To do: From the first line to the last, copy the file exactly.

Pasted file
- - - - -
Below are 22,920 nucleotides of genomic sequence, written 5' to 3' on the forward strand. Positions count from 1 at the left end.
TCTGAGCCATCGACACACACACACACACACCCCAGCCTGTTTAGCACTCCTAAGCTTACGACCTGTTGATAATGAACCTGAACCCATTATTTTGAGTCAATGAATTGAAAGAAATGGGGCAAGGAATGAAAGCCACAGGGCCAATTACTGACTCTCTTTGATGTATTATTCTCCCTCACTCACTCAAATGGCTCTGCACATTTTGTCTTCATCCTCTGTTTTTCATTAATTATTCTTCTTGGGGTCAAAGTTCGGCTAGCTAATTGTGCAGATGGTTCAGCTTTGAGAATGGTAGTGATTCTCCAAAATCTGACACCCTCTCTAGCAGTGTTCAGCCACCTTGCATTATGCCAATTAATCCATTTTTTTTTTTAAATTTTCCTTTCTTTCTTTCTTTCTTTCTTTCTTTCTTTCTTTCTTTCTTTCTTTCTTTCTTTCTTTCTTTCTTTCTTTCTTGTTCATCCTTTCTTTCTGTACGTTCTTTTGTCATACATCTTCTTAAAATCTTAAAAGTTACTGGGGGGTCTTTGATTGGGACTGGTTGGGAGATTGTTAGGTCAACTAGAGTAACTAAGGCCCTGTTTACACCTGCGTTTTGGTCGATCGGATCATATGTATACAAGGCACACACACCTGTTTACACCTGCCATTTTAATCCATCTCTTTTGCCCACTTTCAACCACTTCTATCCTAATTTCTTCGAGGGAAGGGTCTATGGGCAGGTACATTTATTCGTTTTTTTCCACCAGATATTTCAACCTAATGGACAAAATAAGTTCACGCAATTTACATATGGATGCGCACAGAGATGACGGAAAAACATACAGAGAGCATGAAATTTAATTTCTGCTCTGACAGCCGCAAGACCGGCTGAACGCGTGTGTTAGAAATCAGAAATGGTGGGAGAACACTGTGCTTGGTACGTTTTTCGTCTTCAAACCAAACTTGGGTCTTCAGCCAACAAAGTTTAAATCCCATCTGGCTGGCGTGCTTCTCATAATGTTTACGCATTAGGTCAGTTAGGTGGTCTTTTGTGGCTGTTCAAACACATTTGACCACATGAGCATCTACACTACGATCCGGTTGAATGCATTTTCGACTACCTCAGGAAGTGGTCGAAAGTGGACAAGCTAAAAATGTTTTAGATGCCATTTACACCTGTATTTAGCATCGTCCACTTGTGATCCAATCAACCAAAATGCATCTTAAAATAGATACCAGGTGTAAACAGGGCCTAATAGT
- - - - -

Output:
Below are 22,920 nucleotides of genomic sequence, written 5' to 3' on the forward strand. Positions count from 1 at the left end.
TCTGAGCCATCGACACACACACACACACACCCCAGCCTGTTTAGCACTCCTAAGCTTACGACCTGTTGATAATGAACCTGAACCCATTATTTTGAGTCAATGAATTGAAAGAAATGGGGCAAGGAATGAAAGCCACAGGGCCAATTACTGACTCTCTTTGATGTATTATTCTCCCTCACTCACTCAAATGGCTCTGCACATTTTGTCTTCATCCTCTGTTTTTCATTAATTATTCTTCTTGGGGTCAAAGTTCGGCTAGCTAATTGTGCAGATGGTTCAGCTTTGAGAATGGTAGTGATTCTCCAAAATCTGACACCCTCTCTAGCAGTGTTCAGCCACCTTGCATTATGCCAATTAATCCATTTTTTTTTTTAAATTTTCCTTTCTTTCTTTCTTTCTTTCTTTCTTTCTTTCTTTCTTTCTTTCTTTCTTTCTTTCTTTCTTTCTTTCTTTCTTGTTCATCCTTTCTTTCTGTACGTTCTTTTGTCATACATCTTCTTAAAATCTTAAAAGTTACTGGGGGGTCTTTGATTGGGACTGGTTGGGAGATTGTTAGGTCAACTAGAGTAACTAAGGCCCTGTTTACACCTGCGTTTTGGTCGATCGGATCATATGTATACAAGGCACACACACCTGTTTACACCTGCCATTTTAATCCATCTCTTTTGCCCACTTTCAACCACTTCTATCCTAATTTCTTCGAGGGAAGGGTCTATGGGCAGGTACATTTATTCGTTTTTTTCCACCAGATATTTCAACCTAATGGACAAAATAAGTTCACGCAATTTACATATGGATGCGCACAGAGATGACGGAAAAACATACAGAGAGCATGAAATTTAATTTCTGCTCTGACAGCCGCAAGACCGGCTGAACGCGTGTGTTAGAAATCAGAAATGGTGGGAGAACACTGTGCTTGGTACGTTTTTCGTCTTCAAACCAAACTTGGGTCTTCAGCCAACAAAGTTTAAATCCCATCTGGCTGGCGTGCTTCTCATAATGTTTACGCATTAGGTCAGTTAGGTGGTCTTTTGTGGCTGTTCAAACACATTTGACCACATGAGCATCTACACTACGATCCGGTTGAATGCATTTTCGACTACCTCAGGAAGTGGTCGAAAGTGGACAAGCTAAAAATGTTTTAGATGCCATTTACACCTGTATTTAGCATCGTCCACTTGTGATCCAATCAACCAAAATGCATCTTAAAATAGATACCAGGTGTAAACAGGGCCTAATAGT